July 7, 2021 – While Philmont’s many challenges give participants a deeper understanding of themselves, those same challenges also provide an opportunity to the scientific community to learn more about how those challenges affect the participants.
The University of Kansas Medical Center (KUMC) and Mayo Clinic in Rochester, Minnesota partnered this year to conduct an altitude sickness study at Philmont for the first time. KUMC student researchers- Hayley Ditmars and Courtney Sharp- are conducting the research here at Philmont. The study investigates the rate of altitude sickness in adolescents, an understudied group when it comes to altitude sickness, Sharp said.
The study takes place at two primary locations: base camp and the staff camp of Baldy Town. Ditmars and Sharp, who just completed their first year as medical students at KUMC, switch off operating the desk at each location.
Scouts first encounter the study when checking in at the Infirmary, at about 6,700 feet. One of the student researchers enroll scouts who meet the requirements: their trek’s itinerary takes them through Baldy Town and they are 19-years-old or younger. Ditmars or Sharp also collect background information on the participants to establish their risk factors for altitude sickness. The researchers note where the participants are coming from (to establish what altitude the participant is accustomed to), preexisting conditions (such as asthma), whether or not the participant has had altitude sickness before, and so on.
“It is definitely not a one-person job,” Ditmars said about enrolling scouts at base camp. She estimates that she and Sharp enroll about 60 scouts per day.
The researchers call to get parental consent for scouts who are not over 18 or with their parents. The study is also completely anonymous. The researchers do not collect names or identifying information. Instead, they get a tag at base camp to place on their pack. That tag identifies them as part of the study when the participants arrive at Baldy Town. However, Ditmars said, probably around 30% of the study’s participants lose their tags before they reach Baldy Town, so they cannot participate in the study.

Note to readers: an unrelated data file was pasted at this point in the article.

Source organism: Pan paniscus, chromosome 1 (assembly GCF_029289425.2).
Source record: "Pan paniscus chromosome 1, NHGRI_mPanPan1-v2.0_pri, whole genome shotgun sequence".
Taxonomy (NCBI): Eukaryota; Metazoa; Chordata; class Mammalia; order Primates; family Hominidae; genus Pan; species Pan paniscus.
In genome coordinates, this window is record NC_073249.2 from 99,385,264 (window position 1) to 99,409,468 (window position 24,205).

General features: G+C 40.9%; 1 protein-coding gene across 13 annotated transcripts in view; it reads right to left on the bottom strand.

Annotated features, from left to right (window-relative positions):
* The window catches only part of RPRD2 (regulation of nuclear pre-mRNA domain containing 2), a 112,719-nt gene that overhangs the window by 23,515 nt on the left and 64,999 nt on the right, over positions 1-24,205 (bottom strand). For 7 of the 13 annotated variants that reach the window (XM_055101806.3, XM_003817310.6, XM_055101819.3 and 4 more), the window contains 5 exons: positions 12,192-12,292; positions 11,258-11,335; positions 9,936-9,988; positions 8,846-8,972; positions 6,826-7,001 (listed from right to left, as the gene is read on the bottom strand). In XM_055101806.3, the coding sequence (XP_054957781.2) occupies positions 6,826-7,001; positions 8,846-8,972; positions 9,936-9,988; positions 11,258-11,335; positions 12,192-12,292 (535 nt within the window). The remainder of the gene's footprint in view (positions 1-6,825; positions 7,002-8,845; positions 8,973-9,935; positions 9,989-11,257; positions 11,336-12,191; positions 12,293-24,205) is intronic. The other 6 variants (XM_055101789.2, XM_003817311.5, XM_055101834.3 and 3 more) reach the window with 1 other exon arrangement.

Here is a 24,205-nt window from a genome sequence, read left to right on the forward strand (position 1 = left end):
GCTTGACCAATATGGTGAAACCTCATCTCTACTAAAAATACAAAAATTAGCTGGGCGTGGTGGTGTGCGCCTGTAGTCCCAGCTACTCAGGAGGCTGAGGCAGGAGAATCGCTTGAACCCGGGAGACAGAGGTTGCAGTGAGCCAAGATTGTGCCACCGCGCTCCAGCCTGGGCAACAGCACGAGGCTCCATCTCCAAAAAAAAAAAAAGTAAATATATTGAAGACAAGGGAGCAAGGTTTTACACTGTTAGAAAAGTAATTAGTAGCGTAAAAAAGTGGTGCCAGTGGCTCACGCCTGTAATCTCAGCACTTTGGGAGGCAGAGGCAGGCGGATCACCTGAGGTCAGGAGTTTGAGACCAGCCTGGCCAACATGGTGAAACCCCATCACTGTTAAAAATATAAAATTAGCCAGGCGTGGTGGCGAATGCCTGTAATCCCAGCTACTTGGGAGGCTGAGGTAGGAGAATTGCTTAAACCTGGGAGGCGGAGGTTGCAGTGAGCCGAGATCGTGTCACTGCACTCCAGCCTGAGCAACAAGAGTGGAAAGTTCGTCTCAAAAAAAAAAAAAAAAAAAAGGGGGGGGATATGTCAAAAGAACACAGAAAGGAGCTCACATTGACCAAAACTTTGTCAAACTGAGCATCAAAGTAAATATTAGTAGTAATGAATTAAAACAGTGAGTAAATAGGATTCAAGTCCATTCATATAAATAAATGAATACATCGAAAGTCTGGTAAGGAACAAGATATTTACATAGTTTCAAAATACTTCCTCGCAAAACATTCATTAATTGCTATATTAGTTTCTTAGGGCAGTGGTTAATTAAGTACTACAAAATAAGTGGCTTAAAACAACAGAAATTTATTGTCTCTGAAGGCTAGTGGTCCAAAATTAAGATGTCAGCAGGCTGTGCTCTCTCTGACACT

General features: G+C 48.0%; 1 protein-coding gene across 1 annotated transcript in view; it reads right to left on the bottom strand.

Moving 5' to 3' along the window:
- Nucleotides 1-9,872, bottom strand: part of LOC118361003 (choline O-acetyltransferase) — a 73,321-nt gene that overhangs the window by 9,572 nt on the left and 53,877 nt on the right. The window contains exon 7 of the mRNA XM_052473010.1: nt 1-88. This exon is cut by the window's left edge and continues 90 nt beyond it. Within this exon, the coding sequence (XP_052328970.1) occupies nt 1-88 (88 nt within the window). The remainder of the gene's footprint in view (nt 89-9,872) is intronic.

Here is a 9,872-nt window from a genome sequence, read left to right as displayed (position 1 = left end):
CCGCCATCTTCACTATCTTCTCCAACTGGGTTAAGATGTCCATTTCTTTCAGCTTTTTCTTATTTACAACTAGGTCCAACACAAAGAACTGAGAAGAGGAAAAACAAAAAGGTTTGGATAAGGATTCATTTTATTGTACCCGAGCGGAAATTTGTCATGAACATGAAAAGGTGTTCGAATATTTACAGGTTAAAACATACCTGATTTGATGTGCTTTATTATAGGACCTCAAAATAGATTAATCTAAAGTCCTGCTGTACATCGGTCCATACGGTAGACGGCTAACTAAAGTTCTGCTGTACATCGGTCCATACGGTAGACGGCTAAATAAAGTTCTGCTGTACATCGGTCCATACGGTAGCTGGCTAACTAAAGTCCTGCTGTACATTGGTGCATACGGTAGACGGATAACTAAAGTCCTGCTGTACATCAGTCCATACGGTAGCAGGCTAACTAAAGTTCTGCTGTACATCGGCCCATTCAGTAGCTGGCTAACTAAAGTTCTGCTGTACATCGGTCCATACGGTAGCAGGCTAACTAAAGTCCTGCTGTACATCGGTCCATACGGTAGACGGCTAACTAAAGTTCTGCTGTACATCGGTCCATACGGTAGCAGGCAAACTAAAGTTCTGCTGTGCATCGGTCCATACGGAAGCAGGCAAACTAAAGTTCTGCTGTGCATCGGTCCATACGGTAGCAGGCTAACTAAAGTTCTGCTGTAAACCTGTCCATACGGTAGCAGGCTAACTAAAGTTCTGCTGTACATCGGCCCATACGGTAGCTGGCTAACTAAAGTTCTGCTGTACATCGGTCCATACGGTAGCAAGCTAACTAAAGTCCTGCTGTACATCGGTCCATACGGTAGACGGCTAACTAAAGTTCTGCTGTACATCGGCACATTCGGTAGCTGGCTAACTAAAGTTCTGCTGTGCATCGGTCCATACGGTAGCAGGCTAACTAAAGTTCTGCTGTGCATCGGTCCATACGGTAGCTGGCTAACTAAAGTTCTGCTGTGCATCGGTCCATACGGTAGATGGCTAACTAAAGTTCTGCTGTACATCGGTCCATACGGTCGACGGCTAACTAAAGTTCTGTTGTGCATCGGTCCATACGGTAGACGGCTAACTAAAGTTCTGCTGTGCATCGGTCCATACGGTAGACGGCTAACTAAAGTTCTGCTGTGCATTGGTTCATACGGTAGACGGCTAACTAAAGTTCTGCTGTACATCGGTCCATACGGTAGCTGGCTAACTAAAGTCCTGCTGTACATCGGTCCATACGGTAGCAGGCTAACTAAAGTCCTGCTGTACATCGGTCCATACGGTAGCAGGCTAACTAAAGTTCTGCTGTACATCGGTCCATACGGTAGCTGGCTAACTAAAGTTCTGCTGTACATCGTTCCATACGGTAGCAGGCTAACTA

For those Scouts who do not lose their tags, when they reach Baldy Town, at about 9,800 feet, they will report to the study’s desk at the camp and will be given a form to fill out. This form contains a series of questions where scouts can rate the severity of any symptoms they may have at that time. They also note if they have summitted Baldy Mountain already or not. The possible answers provided on the form, which rank severity of symptoms, are each given a number rating. The sum of that rating, called the Lake Louise Score, indicates to the researchers the severity the scout might be suffering from altitude sickness.
A major incentive for scouts to participate in the study is once they have completed the form at Baldy Town, they receive a patch depicting the Tooth of Time and the University of Kansas’ mascot, the Jayhawk. A Jayhawk is a fictional red, blue and yellow bird with a large beak. After receiving their patch, scouts are sent on their way to continue their trek.
Ditmars and Sharp are, Ditmars said, “guinea pigs” because, while this may be the study’s first year, the Mayo Clinic wants to hopefully run this study multiple times over succeeding summers.
“I feel like the first three weeks setting up went so slow, and then, scouts got here, and then boom!” Ditmars said.
However, both feel the study, for which they receive school credit, is, “an amazing opportunity,” as Sharp said.
Ditmars said the study was her, “ticket out of Kansas.” She is excited because, as student researchers on the project, she said she and Sharp will likely be credited as co-authors on it.
That enthusiasm will carry the two researchers through the rest of the summer to complete their goal of between 1,500-2,000 study participants as they each split their time between overlooking the flanks of Baldy Mountain and the plains of northern New Mexico.
Written by Jarod Contreras – MPS Writer.